Members of the Port Hardy Fire Department gear up to tackle the flaming debris around the crash site.

Simulation tests responders

Emergency responders from across the Tri-Port region came together Sunday to tackle a simulated disaster.

PORT HARDY—A mid-air collision over Port Hardy Airport was the scenario Sunday as 125 emergency responders from across the Tri-Port region came together to tackle a simulated disaster.

According to the scenario, a Cessna had collided with a commercial passenger plane, pitching the smaller aircraft into the ocean and leaving dozens of injured passengers inside wreckage peppered with burning debris on the runway.

“I’m thrilled with the way the day went,” said Regional District Emergency Coordinator Gloria Le Gal. She said the simulation wasn’t so much a test of local personnel, rather an exercise bringing several departments together to practice a large-scale response and coordination with other departments.

The biennial event was hosted this year by Port Hardy Airport, with a school bus serving as the remains of a fuselage and about three dozen Junior Canadian Rangers playing the role of victims. Their performances were enhanced by healthy doses of special effects: fake blood, latex wounds, tinfoil shrapnel and makeup applied by George Ewald and his team.

Port Hardy Firefighters were first on the scene, tackling the blazing debris on the runway. They were joined soon after on the runway by colleagues from Port McNeill and Port Alice, RCMP members and paramedics from BC Ambulance while airport officials and emergency coordinators oversaw the operation.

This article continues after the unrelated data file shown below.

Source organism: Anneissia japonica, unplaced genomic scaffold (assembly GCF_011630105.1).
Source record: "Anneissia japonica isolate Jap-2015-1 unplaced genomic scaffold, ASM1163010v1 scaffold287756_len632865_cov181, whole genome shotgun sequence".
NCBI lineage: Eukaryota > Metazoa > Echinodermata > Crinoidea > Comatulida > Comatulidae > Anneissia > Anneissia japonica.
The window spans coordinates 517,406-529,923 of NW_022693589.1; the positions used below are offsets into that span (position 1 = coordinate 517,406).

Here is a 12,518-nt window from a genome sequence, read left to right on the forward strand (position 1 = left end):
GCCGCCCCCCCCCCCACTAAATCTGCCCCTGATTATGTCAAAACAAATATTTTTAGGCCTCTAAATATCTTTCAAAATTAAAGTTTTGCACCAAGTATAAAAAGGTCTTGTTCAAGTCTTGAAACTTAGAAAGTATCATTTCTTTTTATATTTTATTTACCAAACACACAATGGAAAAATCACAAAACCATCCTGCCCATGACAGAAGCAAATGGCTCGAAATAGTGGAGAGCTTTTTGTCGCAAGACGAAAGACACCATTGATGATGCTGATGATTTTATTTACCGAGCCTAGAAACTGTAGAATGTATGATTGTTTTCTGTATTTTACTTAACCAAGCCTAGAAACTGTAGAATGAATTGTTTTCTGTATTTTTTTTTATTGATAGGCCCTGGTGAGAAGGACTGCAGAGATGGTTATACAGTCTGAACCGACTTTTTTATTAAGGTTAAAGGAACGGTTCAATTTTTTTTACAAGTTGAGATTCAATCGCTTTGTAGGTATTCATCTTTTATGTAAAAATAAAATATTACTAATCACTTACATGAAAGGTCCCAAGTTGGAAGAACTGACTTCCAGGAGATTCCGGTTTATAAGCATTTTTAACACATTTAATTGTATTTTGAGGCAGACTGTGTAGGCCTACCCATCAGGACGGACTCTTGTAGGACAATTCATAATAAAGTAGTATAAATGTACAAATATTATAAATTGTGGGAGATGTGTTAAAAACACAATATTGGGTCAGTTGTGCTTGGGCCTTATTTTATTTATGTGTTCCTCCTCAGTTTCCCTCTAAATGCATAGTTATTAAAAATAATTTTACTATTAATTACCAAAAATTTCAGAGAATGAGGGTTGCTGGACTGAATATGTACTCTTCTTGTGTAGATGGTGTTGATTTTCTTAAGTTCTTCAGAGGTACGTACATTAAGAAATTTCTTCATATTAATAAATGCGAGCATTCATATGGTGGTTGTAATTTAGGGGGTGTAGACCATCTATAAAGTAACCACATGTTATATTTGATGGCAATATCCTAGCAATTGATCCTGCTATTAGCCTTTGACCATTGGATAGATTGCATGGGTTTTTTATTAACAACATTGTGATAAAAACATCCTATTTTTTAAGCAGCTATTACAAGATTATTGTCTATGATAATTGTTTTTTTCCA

Overhead, a Search and Rescue aircraft circled before dropping a pair of SAR techs on the runway and coming in to land. On the water the Coast Guard joined the operation while the hospitals ran their own parallel exercises. The Salvation Army set up in the airport to provide lunch for the participants.

After subduing the fires, firefighters escorted the walking wounded to waiting paramedics and began stretchering out the more seriously injured. Paramedics then began triage, assessing each victim and grouping the survivors by need.

Impressively, it took less than an hour and half from the first truck’s arrival to extinguish all the fires, access the ‘fuselage’, rescue all the injured, assess their wounds and transport them off-site.

Le Gal said those involved in the simulation will meet this week to discuss the exercise. “We’ve all found weaknesses,” she said. “We’ll have a debrief next week — we’ve all learned something (from the exercise).”

 

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